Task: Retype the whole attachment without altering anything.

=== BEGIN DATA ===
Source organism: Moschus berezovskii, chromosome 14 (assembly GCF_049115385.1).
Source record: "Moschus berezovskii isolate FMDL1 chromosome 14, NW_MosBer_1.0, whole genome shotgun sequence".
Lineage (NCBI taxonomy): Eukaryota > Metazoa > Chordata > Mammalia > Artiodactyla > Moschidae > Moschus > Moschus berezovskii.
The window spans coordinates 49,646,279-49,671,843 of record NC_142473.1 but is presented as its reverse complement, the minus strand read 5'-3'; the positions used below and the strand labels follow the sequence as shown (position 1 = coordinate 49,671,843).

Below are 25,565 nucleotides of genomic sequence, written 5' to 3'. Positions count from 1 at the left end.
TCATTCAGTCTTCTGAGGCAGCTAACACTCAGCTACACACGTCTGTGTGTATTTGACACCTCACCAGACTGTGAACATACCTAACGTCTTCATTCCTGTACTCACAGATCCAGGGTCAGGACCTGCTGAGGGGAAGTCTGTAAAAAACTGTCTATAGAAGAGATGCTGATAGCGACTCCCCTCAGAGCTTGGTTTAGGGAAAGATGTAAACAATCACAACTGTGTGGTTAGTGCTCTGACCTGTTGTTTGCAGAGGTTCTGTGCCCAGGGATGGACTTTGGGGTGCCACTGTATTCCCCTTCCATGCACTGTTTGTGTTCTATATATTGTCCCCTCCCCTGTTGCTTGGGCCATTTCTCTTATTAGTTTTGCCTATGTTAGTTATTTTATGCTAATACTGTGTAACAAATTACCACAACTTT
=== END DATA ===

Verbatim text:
Source organism: Moschus berezovskii, chromosome 14 (assembly GCF_049115385.1).
Source record: "Moschus berezovskii isolate FMDL1 chromosome 14, NW_MosBer_1.0, whole genome shotgun sequence".
Lineage (NCBI taxonomy): Eukaryota > Metazoa > Chordata > Mammalia > Artiodactyla > Moschidae > Moschus > Moschus berezovskii.
The window spans coordinates 49,646,279-49,671,843 of record NC_142473.1 but is presented as its reverse complement, the minus strand read 5'-3'; the positions used below and the strand labels follow the sequence as shown (position 1 = coordinate 49,671,843).

Below are 25,565 nucleotides of genomic sequence, written 5' to 3'. Positions count from 1 at the left end.
TCATTCAGTCTTCTGAGGCAGCTAACACTCAGCTACACACGTCTGTGTGTATTTGACACCTCACCAGACTGTGAACATACCTAACGTCTTCATTCCTGTACTCACAGATCCAGGGTCAGGACCTGCTGAGGGGAAGTCTGTAAAAAACTGTCTATAGAAGAGATGCTGATAGCGACTCCCCTCAGAGCTTGGTTTAGGGAAAGATGTAAACAATCACAACTGTGTGGTTAGTGCTCTGACCTGTTGTTTGCAGAGGTTCTGTGCCCAGGGATGGACTTTGGGGTGCCACTGTATTCCCCTTCCATGCACTGTTTGTGTTCTATATATTGTCCCCTCCCCTGTTGCTTGGGCCATTTCTCTTATTAGTTTTGCCTATGTTAGTTATTTTATGCTAATACTGTGTAACAAATTACCACAACTTT